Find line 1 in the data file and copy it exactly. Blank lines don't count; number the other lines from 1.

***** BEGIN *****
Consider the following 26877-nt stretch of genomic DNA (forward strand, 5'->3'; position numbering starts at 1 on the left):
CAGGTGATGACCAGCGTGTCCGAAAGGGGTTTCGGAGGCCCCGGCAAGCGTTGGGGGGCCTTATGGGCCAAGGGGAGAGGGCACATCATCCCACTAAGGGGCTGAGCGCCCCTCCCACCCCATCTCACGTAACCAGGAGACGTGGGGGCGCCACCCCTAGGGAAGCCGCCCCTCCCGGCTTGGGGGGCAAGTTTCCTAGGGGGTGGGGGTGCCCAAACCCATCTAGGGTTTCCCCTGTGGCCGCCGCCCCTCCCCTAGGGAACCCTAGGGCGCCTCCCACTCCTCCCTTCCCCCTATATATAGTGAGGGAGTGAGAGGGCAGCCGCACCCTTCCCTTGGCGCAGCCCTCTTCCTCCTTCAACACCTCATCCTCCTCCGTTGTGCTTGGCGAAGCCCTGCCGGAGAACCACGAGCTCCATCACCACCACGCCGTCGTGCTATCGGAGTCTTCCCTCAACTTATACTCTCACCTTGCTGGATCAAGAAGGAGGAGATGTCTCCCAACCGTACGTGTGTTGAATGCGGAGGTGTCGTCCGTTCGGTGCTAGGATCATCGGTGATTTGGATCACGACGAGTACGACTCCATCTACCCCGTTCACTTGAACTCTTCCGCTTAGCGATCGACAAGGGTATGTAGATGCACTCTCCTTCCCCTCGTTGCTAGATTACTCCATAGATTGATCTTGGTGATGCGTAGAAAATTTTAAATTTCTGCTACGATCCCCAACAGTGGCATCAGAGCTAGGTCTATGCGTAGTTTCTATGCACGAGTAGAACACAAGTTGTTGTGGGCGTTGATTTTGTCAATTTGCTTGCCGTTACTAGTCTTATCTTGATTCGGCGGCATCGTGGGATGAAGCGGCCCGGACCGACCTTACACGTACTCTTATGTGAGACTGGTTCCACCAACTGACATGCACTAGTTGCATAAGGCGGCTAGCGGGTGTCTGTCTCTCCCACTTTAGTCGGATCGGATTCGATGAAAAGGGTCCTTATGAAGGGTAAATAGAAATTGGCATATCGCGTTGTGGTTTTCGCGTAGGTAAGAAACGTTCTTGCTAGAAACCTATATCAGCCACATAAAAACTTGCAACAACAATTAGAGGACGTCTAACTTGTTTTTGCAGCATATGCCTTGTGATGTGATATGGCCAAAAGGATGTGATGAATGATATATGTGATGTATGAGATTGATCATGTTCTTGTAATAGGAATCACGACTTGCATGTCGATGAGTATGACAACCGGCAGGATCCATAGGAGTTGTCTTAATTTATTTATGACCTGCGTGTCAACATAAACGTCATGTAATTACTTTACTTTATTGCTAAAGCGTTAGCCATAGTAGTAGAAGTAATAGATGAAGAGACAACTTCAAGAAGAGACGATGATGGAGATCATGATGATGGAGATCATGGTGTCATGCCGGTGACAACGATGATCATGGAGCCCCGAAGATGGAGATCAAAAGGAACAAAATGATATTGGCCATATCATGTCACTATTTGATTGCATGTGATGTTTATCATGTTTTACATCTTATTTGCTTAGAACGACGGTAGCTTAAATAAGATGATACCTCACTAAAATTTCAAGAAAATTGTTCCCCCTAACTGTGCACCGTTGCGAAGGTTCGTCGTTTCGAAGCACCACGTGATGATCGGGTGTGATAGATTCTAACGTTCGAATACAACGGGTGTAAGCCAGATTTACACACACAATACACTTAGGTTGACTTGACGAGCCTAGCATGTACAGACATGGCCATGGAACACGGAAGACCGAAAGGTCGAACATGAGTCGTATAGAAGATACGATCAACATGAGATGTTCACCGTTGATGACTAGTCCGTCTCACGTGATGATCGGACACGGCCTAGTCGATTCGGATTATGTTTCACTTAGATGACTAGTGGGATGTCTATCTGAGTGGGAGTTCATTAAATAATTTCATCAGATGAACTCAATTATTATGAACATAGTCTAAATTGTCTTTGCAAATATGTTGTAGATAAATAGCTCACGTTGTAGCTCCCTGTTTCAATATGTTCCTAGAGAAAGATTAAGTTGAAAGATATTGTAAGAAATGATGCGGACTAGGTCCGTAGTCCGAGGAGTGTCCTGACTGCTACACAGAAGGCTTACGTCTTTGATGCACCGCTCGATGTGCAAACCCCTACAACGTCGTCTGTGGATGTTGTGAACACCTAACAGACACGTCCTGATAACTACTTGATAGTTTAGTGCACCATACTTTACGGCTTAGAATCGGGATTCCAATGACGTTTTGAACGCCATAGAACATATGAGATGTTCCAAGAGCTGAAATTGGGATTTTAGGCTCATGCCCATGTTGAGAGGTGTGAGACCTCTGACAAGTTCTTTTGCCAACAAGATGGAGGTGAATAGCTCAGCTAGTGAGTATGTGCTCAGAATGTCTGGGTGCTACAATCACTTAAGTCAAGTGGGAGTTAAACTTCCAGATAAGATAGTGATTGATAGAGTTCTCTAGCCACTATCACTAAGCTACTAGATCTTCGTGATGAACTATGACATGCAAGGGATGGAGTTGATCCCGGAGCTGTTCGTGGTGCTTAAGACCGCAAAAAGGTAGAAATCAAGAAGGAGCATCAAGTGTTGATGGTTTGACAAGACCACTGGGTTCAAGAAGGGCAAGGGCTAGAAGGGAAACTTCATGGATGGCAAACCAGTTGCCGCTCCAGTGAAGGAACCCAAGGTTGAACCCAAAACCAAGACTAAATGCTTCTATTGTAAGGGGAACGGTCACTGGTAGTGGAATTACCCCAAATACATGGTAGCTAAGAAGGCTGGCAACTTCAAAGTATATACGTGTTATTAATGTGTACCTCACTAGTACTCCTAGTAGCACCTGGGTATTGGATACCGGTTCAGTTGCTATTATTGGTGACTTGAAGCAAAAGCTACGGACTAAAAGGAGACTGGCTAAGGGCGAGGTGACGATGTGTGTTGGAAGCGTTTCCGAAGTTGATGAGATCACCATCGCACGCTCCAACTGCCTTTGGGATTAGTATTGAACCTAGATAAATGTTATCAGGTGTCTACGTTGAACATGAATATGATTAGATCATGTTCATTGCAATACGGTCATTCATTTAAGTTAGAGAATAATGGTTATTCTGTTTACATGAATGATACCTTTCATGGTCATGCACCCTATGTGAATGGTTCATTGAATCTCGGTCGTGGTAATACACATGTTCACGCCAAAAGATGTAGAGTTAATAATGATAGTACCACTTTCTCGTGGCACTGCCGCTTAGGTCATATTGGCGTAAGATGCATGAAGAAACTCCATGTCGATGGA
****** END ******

Consider the following 26877-nt stretch of genomic DNA (forward strand, 5'->3'; position numbering starts at 1 on the left):